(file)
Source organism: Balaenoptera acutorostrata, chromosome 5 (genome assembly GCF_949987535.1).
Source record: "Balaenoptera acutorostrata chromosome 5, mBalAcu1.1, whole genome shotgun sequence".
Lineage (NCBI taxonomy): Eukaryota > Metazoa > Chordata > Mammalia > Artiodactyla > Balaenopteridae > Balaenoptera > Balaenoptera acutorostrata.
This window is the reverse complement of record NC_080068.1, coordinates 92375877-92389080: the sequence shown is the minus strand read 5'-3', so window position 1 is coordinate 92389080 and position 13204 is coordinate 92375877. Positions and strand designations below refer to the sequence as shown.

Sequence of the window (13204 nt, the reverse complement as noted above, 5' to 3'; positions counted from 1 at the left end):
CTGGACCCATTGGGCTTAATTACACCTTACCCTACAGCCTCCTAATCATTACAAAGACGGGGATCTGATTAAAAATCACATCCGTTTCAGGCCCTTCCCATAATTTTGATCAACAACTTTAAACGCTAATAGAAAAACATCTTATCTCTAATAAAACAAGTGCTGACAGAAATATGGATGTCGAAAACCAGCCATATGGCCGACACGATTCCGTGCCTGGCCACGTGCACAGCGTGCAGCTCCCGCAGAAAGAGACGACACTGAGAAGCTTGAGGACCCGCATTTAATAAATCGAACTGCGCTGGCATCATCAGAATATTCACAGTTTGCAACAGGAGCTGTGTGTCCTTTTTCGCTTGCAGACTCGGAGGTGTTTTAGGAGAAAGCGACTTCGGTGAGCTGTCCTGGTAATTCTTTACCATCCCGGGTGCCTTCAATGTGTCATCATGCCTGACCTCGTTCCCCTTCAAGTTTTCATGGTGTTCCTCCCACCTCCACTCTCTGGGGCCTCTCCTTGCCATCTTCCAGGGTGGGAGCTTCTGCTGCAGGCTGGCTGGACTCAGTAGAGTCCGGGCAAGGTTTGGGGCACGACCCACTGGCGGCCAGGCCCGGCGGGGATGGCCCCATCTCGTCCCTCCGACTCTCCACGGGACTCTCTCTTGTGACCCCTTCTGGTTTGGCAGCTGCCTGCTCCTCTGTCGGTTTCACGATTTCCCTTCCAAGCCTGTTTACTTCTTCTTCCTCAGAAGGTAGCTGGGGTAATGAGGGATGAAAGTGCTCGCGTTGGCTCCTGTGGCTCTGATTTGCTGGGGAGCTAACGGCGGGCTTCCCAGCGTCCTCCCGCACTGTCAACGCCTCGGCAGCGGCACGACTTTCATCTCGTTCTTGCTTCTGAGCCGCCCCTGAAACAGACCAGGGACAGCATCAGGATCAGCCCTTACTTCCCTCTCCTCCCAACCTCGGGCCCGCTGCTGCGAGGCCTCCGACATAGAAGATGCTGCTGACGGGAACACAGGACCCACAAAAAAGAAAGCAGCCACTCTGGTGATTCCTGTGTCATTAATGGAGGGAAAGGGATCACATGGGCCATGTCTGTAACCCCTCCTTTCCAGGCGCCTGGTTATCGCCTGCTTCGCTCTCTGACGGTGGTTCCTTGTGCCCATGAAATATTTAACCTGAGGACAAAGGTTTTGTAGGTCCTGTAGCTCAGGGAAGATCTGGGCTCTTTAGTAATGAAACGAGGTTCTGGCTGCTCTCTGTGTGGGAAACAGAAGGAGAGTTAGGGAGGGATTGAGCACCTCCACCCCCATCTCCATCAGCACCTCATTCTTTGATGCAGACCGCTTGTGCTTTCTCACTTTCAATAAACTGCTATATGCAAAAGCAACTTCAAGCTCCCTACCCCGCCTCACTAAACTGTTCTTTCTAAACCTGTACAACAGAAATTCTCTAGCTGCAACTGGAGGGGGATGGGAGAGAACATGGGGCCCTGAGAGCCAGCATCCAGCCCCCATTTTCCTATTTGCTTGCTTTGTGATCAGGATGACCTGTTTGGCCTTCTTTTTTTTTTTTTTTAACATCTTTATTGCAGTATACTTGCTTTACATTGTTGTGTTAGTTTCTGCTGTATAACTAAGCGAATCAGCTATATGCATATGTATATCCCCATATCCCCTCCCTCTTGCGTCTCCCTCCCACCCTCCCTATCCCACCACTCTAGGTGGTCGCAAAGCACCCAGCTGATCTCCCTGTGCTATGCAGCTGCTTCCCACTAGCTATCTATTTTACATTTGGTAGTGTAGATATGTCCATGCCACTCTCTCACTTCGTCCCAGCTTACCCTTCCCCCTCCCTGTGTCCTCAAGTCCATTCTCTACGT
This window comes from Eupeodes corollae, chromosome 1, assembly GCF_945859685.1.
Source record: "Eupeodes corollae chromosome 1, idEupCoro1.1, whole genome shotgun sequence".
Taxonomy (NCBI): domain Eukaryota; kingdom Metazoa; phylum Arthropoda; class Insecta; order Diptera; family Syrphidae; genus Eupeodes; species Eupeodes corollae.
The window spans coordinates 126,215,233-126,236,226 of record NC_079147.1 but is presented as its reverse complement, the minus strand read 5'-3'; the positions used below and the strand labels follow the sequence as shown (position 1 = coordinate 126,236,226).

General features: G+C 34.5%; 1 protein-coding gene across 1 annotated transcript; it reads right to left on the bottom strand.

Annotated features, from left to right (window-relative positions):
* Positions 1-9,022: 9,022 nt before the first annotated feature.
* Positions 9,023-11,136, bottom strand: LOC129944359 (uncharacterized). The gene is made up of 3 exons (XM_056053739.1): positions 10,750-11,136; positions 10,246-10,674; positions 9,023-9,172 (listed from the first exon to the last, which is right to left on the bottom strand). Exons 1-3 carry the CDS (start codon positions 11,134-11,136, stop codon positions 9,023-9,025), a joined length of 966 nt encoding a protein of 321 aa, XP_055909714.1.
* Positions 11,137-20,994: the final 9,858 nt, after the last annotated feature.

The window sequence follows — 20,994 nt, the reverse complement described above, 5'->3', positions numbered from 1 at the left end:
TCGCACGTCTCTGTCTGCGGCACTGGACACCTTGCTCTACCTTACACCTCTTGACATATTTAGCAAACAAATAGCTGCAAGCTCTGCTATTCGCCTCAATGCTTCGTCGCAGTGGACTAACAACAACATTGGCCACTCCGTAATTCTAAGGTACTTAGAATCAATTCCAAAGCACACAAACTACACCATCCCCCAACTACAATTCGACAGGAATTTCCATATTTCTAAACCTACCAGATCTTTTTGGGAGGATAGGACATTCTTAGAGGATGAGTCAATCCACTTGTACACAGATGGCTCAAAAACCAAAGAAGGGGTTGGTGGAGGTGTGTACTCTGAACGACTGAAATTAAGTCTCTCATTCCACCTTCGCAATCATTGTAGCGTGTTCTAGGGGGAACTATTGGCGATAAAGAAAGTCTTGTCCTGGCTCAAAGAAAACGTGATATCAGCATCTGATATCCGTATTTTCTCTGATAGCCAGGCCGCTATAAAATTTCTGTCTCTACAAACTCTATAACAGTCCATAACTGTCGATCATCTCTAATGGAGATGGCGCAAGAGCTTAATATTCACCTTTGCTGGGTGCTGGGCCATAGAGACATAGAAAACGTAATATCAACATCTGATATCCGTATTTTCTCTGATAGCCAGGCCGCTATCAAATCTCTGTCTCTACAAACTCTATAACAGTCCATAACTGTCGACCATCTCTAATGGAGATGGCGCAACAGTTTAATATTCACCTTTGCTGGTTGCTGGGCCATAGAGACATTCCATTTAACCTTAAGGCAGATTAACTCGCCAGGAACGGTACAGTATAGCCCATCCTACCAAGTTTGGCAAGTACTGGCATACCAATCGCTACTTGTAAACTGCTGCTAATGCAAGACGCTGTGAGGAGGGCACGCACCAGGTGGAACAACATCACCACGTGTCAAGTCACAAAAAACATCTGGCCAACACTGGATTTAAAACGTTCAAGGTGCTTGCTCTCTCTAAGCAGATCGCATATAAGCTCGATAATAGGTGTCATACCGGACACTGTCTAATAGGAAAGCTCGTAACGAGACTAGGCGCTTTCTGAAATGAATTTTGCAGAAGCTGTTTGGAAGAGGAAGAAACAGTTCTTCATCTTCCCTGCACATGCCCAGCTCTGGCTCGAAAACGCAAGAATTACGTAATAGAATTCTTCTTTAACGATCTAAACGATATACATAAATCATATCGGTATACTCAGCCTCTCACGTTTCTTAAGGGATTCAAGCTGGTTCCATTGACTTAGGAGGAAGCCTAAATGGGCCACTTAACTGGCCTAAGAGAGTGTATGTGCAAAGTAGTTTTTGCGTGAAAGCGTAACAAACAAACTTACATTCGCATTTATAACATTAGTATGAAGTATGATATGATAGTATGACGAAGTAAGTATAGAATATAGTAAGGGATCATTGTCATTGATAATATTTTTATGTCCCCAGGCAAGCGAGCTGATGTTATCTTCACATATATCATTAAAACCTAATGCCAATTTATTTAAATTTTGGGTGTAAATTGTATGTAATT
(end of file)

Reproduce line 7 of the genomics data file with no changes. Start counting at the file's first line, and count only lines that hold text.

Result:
This window comes from Eupeodes corollae, chromosome 1, assembly GCF_945859685.1.